So it is for this reason that I am sympathetic toward objectivism but ultimately convinced by neither objectivism nor subjectivism. Objectivists (including the big-O Randian variants) defeat their own cause by claiming objectivity through reason but reaching so many opposing conclusions that they might as well just call themselves relativists. The Randian philosophy isn’t even internally consistent (which is a whole other article). In the subjectivist camp, as alluded to previously, it is impossible to even make claims without contradicting the core premise of subjectivism. Some might call this consistency, but I call it garbled nonsense.
My solution to this mess is to consider any ethical proposition that checks out under logical and empirical scrutiny to be valid, until which time the available data points to something else. So goes science. Murray Rothbard’s proposals are mostly good in this regard (though he frequently referred to rights and such, and while I think certain right-ish principles derive from reality, I’ve yet to see a coherent defense of rights as they are usually posed). Robert Nozick’s philosophical ideas always struck me as intriguing, though, like the Randian Objectivists, some of his conclusions fall short of his purported principles. David D. Friedman is uber-practical, and his bookThe Machinery of Freedom is partly responsible for my acceptance of anarchism, but libertarian consequentialism is an ethical black hole that can “logically” justify almost anything.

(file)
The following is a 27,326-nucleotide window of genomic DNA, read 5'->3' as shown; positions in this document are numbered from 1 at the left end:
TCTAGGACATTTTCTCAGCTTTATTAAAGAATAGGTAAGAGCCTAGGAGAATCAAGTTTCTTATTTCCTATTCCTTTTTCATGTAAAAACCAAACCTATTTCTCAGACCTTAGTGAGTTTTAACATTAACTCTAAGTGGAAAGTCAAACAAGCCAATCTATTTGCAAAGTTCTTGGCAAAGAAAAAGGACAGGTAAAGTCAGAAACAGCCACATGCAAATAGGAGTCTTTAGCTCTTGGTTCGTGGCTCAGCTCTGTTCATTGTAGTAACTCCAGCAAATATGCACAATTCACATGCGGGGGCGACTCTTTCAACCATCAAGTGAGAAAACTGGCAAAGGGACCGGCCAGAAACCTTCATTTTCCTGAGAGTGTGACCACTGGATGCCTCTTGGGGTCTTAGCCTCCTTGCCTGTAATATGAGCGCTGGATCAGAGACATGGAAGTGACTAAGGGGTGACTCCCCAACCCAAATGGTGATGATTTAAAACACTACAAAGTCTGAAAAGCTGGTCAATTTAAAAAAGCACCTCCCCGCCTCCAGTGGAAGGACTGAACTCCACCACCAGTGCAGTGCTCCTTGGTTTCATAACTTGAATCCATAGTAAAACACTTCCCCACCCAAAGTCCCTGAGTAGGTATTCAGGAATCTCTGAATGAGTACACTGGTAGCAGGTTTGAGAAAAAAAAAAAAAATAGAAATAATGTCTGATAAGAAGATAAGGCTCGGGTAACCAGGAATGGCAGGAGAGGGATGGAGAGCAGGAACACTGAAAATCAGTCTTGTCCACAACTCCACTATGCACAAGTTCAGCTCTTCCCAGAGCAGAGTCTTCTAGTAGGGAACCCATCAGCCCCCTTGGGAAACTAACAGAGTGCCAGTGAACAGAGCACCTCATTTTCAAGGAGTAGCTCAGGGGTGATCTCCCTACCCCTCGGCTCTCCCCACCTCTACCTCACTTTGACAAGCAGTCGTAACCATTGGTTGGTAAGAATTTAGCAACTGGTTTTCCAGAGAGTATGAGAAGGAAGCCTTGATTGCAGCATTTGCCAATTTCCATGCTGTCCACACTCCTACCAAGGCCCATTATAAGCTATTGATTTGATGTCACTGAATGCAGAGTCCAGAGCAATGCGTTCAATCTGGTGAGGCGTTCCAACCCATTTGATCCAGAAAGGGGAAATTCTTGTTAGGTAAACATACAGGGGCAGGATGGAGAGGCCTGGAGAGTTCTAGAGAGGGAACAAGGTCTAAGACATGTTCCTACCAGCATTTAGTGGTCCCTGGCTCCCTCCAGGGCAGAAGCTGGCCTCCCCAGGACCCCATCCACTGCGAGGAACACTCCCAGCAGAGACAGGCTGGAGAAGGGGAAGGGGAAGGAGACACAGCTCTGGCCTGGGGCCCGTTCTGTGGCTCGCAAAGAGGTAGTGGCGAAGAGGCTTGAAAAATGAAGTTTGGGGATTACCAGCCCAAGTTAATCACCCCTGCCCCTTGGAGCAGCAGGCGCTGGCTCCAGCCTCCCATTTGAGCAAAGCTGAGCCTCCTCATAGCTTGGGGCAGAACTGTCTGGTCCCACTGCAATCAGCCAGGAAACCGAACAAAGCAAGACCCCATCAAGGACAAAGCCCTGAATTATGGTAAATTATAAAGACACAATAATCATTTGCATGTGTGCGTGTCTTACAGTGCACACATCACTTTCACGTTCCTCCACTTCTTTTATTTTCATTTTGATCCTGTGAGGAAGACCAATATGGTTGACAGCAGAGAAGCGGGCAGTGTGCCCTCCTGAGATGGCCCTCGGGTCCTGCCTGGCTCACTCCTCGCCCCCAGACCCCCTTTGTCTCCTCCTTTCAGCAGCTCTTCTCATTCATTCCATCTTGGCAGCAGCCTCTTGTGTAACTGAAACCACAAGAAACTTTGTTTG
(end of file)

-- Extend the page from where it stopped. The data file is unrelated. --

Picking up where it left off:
In the older school, Lysander Spooner remains perhaps one of the best proponents of natural law — arguably my favorite — and his No Treason papers have yet to be successfully challenged to my knowledge. However, he too was regrettably mired in the concept of rights without any real explanation of whether such things even exist external to cultural conventions. Other philosophers — Hobbes, Locke, Hume, Jefferson, Stirner, Proudhon, Thoreau, Nietzsche, Kant — all made their venerable contributions to human thought as well as their respective fair shares of absurdity.